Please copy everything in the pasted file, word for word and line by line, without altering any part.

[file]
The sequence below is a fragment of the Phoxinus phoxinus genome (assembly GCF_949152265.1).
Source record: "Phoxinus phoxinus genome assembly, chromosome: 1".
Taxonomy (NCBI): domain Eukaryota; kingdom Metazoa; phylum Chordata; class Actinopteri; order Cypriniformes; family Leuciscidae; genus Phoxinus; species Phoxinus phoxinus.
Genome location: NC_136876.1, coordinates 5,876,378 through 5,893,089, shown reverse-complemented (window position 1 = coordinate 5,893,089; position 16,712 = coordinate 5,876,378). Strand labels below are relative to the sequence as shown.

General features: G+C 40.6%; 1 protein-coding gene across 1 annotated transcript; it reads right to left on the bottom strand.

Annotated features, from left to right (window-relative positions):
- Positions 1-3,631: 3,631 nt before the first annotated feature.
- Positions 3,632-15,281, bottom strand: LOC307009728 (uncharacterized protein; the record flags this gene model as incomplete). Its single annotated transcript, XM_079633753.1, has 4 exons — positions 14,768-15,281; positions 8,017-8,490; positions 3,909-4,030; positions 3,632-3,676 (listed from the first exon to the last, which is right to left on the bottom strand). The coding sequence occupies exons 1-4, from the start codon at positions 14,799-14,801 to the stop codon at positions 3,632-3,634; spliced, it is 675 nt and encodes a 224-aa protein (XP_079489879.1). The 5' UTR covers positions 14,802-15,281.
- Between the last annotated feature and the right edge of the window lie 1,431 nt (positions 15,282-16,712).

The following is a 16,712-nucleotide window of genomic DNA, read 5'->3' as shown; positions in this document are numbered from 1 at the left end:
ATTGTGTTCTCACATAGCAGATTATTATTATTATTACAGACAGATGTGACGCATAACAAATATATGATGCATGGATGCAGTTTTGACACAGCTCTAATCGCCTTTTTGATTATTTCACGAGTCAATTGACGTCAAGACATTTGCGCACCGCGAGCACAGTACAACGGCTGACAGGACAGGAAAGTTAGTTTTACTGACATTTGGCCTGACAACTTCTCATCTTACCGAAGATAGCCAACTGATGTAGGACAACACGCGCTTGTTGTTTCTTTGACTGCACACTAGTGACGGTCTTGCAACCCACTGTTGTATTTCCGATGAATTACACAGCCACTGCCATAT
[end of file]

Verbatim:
The sequence below is a fragment of the Phoxinus phoxinus genome (assembly GCF_949152265.1).
Source record: "Phoxinus phoxinus genome assembly, chromosome: 1".
Taxonomy (NCBI): domain Eukaryota; kingdom Metazoa; phylum Chordata; class Actinopteri; order Cypriniformes; family Leuciscidae; genus Phoxinus; species Phoxinus phoxinus.
Genome location: NC_136876.1, coordinates 5,876,378 through 5,893,089, shown reverse-complemented (window position 1 = coordinate 5,893,089; position 16,712 = coordinate 5,876,378). Strand labels below are relative to the sequence as shown.

General features: G+C 40.6%; 1 protein-coding gene across 1 annotated transcript; it reads right to left on the bottom strand.

Annotated features, from left to right (window-relative positions):
- Positions 1-3,631: 3,631 nt before the first annotated feature.
- Positions 3,632-15,281, bottom strand: LOC307009728 (uncharacterized protein; the record flags this gene model as incomplete). Its single annotated transcript, XM_079633753.1, has 4 exons — positions 14,768-15,281; positions 8,017-8,490; positions 3,909-4,030; positions 3,632-3,676 (listed from the first exon to the last, which is right to left on the bottom strand). The coding sequence occupies exons 1-4, from the start codon at positions 14,799-14,801 to the stop codon at positions 3,632-3,634; spliced, it is 675 nt and encodes a 224-aa protein (XP_079489879.1). The 5' UTR covers positions 14,802-15,281.
- Between the last annotated feature and the right edge of the window lie 1,431 nt (positions 15,282-16,712).

The following is a 16,712-nucleotide window of genomic DNA, read 5'->3' as shown; positions in this document are numbered from 1 at the left end:
ATTGTGTTCTCACATAGCAGATTATTATTATTATTACAGACAGATGTGACGCATAACAAATATATGATGCATGGATGCAGTTTTGACACAGCTCTAATCGCCTTTTTGATTATTTCACGAGTCAATTGACGTCAAGACATTTGCGCACCGCGAGCACAGTACAACGGCTGACAGGACAGGAAAGTTAGTTTTACTGACATTTGGCCTGACAACTTCTCATCTTACCGAAGATAGCCAACTGATGTAGGACAACACGCGCTTGTTGTTTCTTTGACTGCACACTAGTGACGGTCTTGCAACCCACTGTTGTATTTCCGATGAATTACACAGCCACTGCCATAT